Three hundred employees at the parent company of ubiquitous social media app TikTok list Chinese state media outlets in their employment histories, a Forbes investigation of public LinkedIn profile information revealed Thursday.
The investigation may reveal Chinese Communist Party (CCP) ties to ByteDance, a Chinese technology company that operates several popular social media apps, through Chinese media organizations that generate CCP propaganda, according to Forbes. The profiles include 23 current directors of ByteDance responsible for “content partnerships, public affairs, corporate social responsibility and media cooperation,” and 15 who may still hold employment status with certain Chinese state-run media outlets, though it’s possible that the LinkedIn profiles were not updated after a change of job status.
In addition, profiles of 50 former Chinese state media employees show they hold various positions at TikTok, a popular video creation and sharing platform, including a “content strategy manager” who previously served as chief correspondent for China’s Xinhua News, Forbes found.
“The Chinese government is probably trying to poke around to figure out—how can they use the information they’re getting from watching TikTok to better tailor their propaganda for a Western audience?’ James Lewis, director of the Strategic Technologies Program at the Center for Strategic and International Studies, told Forbes.
The Trump administration designated nine Chinese media outlets as functionaries of the Chinese Communist Party in 2020. Of these, ByteDance employees work or have worked for Xinhua News Agency, China Global Television Network, China Radio International, China Central Television, China News Service, the People’s Daily and the Global Times, Forbes found.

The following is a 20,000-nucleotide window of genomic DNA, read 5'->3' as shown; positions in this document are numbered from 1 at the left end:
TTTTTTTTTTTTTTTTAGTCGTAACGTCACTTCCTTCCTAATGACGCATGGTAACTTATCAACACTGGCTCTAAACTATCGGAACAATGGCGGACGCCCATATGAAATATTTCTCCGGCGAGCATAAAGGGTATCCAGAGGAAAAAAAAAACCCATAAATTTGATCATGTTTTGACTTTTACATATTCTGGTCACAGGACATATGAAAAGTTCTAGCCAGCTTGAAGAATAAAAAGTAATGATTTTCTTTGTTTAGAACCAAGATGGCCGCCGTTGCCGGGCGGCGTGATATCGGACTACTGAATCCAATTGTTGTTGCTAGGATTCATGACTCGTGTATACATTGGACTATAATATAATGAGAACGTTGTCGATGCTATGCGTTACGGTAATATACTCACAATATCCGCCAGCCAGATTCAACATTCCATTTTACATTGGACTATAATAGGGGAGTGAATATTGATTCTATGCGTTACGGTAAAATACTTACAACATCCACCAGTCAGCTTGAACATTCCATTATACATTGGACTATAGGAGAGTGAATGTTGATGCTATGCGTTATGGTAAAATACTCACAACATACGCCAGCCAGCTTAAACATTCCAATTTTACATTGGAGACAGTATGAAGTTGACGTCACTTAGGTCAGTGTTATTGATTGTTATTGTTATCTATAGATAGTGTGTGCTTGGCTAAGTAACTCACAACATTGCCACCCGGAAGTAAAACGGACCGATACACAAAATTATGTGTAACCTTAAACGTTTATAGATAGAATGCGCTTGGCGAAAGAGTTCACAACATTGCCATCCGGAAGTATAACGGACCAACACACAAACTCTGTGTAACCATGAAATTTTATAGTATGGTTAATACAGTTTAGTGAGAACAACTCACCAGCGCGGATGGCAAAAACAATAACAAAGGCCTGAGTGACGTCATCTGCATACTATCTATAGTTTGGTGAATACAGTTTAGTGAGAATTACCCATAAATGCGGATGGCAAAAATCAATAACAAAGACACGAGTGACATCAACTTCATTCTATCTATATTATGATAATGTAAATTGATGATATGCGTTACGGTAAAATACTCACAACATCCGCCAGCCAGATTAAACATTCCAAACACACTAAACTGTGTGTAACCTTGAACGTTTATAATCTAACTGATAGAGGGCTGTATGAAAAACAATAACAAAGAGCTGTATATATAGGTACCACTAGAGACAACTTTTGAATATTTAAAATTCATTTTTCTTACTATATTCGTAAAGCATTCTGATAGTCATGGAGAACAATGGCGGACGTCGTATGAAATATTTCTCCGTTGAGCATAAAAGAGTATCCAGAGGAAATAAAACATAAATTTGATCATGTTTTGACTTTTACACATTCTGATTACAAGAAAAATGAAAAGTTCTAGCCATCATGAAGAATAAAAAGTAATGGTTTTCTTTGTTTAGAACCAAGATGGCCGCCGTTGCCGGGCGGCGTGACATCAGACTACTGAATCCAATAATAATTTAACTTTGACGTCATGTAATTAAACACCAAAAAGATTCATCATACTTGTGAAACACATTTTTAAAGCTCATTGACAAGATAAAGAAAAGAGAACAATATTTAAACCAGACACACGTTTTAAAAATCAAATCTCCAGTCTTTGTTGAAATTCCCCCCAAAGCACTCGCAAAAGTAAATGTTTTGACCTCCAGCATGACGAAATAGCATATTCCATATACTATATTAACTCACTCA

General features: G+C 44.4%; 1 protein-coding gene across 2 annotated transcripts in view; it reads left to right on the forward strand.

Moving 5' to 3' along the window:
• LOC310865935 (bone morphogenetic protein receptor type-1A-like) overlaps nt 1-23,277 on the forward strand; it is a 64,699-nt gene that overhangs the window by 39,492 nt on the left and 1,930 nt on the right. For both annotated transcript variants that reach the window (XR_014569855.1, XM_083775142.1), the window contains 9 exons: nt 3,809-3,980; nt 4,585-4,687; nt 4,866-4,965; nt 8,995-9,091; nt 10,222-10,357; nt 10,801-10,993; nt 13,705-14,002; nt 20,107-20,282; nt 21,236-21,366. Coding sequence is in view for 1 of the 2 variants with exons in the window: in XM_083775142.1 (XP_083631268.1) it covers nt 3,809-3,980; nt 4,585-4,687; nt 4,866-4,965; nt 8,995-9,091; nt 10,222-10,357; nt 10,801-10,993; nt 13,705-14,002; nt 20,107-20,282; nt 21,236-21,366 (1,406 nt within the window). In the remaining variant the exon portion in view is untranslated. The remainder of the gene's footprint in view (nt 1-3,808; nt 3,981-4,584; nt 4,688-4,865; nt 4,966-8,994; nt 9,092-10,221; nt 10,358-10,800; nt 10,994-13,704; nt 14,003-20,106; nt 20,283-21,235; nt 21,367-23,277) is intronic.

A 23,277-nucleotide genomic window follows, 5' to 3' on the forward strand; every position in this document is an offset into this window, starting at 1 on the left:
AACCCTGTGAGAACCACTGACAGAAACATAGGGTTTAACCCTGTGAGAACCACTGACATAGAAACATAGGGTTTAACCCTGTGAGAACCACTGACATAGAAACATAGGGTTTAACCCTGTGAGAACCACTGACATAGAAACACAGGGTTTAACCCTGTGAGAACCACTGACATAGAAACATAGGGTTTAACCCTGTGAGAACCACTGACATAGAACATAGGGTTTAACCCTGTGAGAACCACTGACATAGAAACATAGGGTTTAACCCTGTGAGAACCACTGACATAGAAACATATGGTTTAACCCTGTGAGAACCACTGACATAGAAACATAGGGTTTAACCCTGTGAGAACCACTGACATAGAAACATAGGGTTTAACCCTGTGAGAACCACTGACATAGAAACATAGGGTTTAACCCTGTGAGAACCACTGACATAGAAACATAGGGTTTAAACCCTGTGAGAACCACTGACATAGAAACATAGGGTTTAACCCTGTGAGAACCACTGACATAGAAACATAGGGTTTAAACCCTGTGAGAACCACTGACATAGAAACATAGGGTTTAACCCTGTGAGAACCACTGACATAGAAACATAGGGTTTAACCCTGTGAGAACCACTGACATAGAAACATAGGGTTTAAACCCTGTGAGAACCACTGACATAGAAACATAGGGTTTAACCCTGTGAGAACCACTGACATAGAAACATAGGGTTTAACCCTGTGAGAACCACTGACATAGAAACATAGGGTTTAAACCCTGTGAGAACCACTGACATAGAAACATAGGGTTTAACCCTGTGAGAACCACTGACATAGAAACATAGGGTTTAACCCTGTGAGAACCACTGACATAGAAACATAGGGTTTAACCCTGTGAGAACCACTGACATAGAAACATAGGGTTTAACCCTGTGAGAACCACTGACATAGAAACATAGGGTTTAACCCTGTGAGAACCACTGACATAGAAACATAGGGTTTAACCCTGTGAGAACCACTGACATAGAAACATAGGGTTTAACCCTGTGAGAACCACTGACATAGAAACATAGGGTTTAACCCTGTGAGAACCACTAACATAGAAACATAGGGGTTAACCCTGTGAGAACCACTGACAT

The CCP’s Propaganda Department launched China Daily and runs the External Propaganda Group, an office in charge of promoting China’s narrative of events to the world, according to the Center for European Policy Analysis. The CCP spent$64 million on propaganda directed at the U.S. in 2021.
ByteDance makes “hiring decisions based purely on an individual’s professional capability to do the job,” Jennifer Banks, a spokesperson for the company, told Forbes. “For our China-market businesses, that includes people who have previously worked in government or state media positions in China.”
ByteDance also does not allow employees to hold concurrent positions, Banks added.
While other social media sites, including Facebook and Twitter, flag state-affiliated media organizations, TikTok’s policy only applies to Russian, Ukrainian and Belarusian media in the wake of the Russia-Ukraine war. None of the largest Chinese media entities on TikTok receive labels indicating their association with the CCP, according to Forbes.
‘It Ends With China Having All Your Data’: Joe Rogan Astounded Reading TikTok’s Terms Of Servicehttps://t.co/iiYnywuyBU
— Daily Caller (@DailyCaller) July 28, 2022
TikTok has faced increasing scrutiny from regulators and U.S. government officials for its ties to the CCP, resulting in calls for banning the app. Chinese employees at ByteDance reportedly enjoy full access to data from U.S. devices that U.S.-based staff do not, a June BuzzFeed investigation found.
ByteDance defended its privacy initiatives in a letter to U.S. congressmembers after the BuzzFeed investigation sparked concern among lawmakers.
ByteDance’s other apps, including Douyin and Toutiao, cater to Chinese audiences and comply strictly with CCP censorship regulations, according to Forbes.
ByteDance did not immediately respond to the Daily Caller News Foundation’s request for comment.
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